Study Finds Lack of Latino Representation at San Antonio Stations

By Kevin Eck 

The San Antonio Association of Hispanic Journalists is not happy with the results of a study it conducted looking at anchor diversity at local commercial TV stations.

The study, conducted alongside Texas A&M, showed that in a city where Latinos make up nearly 65% of the population, only 25% of all anchors at San Antonio stations are Latino.

The SAAHJ called the findings “profoundly troubling.”


“Anchor teams at all four of the stations in the city’s general market fail to represent the majority-Latino demographics of San Antonio that date back to its founding,” said the SAAHJ. “White people are disproportionately occupying these coveted, powerful positions in our television stations while Latinos make up a fraction, resulting in a widespread and harmful lack of representation.”

The report continued:

At KSAT, the highest-rated and most-viewed station in the city, only 21% of its anchors are Latino. At KENS, there are only three Latinos out of its 16 anchors, and there is no Latino news anchor in its most prominent weekday newscasts, which SAAHJ defines as newscasts between the hours of 5 to 7 am or 5 to 10:30 pm. KABB has the highest percent of Latino anchors, the audit found — at 37.5 percent, or three out of eight people. Meanwhile, Latinos at WOAI make up only one-third of anchor staff.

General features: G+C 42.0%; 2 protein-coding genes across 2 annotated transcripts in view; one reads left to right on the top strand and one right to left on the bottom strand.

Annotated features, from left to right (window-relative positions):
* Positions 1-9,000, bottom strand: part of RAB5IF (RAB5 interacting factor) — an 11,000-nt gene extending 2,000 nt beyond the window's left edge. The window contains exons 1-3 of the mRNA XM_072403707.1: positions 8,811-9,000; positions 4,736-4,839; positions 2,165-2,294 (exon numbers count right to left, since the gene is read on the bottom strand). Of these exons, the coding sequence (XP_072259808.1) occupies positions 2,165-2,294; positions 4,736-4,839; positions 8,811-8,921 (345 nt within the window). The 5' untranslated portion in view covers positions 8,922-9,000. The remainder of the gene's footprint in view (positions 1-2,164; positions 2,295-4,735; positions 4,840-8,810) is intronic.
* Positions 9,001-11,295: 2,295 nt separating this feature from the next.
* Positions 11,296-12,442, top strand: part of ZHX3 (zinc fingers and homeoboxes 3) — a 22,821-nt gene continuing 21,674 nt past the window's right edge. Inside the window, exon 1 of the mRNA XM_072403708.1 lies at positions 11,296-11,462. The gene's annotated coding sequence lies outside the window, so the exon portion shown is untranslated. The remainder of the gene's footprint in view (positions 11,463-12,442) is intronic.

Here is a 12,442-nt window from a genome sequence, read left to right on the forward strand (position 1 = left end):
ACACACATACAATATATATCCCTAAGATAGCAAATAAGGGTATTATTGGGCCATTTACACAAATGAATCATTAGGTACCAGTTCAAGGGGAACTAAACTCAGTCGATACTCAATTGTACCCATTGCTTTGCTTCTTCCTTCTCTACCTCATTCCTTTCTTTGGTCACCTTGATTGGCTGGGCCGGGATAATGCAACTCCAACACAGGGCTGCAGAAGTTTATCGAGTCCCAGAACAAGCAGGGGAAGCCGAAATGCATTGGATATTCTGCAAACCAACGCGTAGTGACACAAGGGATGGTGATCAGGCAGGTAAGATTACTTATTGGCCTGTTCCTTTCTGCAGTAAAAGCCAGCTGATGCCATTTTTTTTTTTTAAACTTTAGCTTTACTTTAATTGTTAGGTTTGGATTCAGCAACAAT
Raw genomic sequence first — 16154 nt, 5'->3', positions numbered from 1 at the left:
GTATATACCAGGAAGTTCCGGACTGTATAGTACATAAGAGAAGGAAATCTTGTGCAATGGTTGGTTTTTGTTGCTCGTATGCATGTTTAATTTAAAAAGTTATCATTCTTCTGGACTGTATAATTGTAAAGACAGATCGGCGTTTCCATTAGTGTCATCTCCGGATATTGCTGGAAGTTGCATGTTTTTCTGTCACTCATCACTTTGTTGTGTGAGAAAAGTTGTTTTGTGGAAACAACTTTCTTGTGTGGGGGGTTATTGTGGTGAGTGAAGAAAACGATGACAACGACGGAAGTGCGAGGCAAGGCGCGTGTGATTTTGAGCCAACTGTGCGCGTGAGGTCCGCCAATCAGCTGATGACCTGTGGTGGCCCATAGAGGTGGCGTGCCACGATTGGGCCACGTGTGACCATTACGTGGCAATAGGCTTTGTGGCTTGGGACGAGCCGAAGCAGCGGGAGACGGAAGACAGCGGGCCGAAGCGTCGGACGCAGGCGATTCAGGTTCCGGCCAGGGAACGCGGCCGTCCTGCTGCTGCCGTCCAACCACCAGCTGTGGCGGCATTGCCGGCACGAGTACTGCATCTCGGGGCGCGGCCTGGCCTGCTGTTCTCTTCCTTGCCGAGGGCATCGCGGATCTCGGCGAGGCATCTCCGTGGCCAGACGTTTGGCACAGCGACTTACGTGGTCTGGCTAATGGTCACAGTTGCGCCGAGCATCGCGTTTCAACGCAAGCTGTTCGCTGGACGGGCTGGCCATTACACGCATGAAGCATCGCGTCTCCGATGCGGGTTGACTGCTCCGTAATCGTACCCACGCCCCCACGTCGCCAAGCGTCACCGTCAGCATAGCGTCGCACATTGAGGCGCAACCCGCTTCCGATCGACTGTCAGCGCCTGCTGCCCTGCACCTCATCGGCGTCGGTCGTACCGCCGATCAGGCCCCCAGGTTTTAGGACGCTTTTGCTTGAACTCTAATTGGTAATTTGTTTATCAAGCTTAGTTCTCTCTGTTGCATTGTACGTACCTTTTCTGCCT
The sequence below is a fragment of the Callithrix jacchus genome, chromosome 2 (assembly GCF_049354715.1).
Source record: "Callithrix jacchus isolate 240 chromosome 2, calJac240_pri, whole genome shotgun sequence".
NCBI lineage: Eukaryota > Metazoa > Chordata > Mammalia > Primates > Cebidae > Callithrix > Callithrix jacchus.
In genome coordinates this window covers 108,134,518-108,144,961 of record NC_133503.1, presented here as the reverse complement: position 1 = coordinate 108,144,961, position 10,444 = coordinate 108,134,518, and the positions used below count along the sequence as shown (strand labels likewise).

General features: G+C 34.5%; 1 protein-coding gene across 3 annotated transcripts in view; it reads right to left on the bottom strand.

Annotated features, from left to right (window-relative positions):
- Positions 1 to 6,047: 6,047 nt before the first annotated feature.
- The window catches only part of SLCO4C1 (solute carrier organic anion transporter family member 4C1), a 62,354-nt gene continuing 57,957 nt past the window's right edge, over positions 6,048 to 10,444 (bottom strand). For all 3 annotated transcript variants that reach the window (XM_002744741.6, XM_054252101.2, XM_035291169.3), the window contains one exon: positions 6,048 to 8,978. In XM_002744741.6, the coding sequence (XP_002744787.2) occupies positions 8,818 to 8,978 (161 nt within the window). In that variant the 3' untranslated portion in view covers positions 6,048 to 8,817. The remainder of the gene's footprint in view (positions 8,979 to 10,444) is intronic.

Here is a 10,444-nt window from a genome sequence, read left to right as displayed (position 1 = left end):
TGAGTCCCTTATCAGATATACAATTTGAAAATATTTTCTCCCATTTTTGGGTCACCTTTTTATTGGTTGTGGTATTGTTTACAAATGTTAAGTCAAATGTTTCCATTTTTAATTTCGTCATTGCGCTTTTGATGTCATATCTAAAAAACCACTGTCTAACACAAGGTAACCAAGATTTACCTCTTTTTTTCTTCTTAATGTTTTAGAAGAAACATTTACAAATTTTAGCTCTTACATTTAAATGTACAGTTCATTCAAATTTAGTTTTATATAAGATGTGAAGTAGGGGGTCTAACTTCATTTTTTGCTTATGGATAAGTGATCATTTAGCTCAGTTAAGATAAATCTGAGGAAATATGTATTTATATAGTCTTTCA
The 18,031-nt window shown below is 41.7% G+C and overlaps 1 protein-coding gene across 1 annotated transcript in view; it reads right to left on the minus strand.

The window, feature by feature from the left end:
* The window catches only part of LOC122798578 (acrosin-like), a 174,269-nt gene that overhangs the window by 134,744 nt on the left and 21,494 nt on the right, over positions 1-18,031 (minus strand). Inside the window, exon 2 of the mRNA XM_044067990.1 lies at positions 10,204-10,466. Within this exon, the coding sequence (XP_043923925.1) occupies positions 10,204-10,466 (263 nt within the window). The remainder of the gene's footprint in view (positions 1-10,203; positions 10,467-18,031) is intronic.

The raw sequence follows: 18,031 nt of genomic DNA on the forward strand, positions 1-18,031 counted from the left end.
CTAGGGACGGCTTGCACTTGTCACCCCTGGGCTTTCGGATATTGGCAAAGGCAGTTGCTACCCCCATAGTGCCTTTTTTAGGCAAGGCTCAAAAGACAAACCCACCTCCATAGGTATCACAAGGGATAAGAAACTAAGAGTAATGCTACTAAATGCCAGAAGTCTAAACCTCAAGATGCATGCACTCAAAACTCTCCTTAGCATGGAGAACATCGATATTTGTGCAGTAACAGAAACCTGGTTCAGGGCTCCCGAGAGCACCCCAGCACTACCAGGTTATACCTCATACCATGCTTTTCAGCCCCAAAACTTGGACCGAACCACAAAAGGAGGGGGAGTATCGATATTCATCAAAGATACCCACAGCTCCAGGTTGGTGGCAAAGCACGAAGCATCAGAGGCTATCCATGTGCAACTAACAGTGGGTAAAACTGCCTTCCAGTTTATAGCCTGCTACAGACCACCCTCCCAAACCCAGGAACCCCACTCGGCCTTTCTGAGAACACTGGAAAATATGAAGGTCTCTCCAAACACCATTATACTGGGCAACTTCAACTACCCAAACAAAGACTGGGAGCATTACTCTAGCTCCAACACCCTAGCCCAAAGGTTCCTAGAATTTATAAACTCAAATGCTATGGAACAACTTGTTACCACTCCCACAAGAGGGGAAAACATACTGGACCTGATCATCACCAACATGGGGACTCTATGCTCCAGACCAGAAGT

KENS president and general manager Tom Cury told MySanAntonio that the station’s own data is different than the SAAHJ’s results and that its behind-the-screen representation is as high or higher than on-air representation.

“We acknowledge the importance of representation and we know there is more work to be done. We welcome a discussion with SAAHJ on this topic. We’d also like to better understand their methodology, as their data differs from ours,” Cury said. “We believe it is also important to look at representation across entire content teams, including decision-makers like producers and news directors, in addition to stories that reflect the diversity of the San Antonio community – both of which we believe are equal to, if not greater than, representation in on-air talent. We’ve been in touch with SAAHJ and look forward to continuing this conversation.”

The SAAHJ defended its methodology and said the study was intentionally focused on primetime anchors.

“It’s important to note that our methodology and data is accurate as we’ve partnered with an expert researcher from Texas A&M University – San Antonio,” SAAHJ president Laura Garcia countered. “While there should be people of color working throughout the news organization, this audit was specifically focused on anchors on the desk during these primetime hours. This was intentional as these anchor positions are most visible to the community.”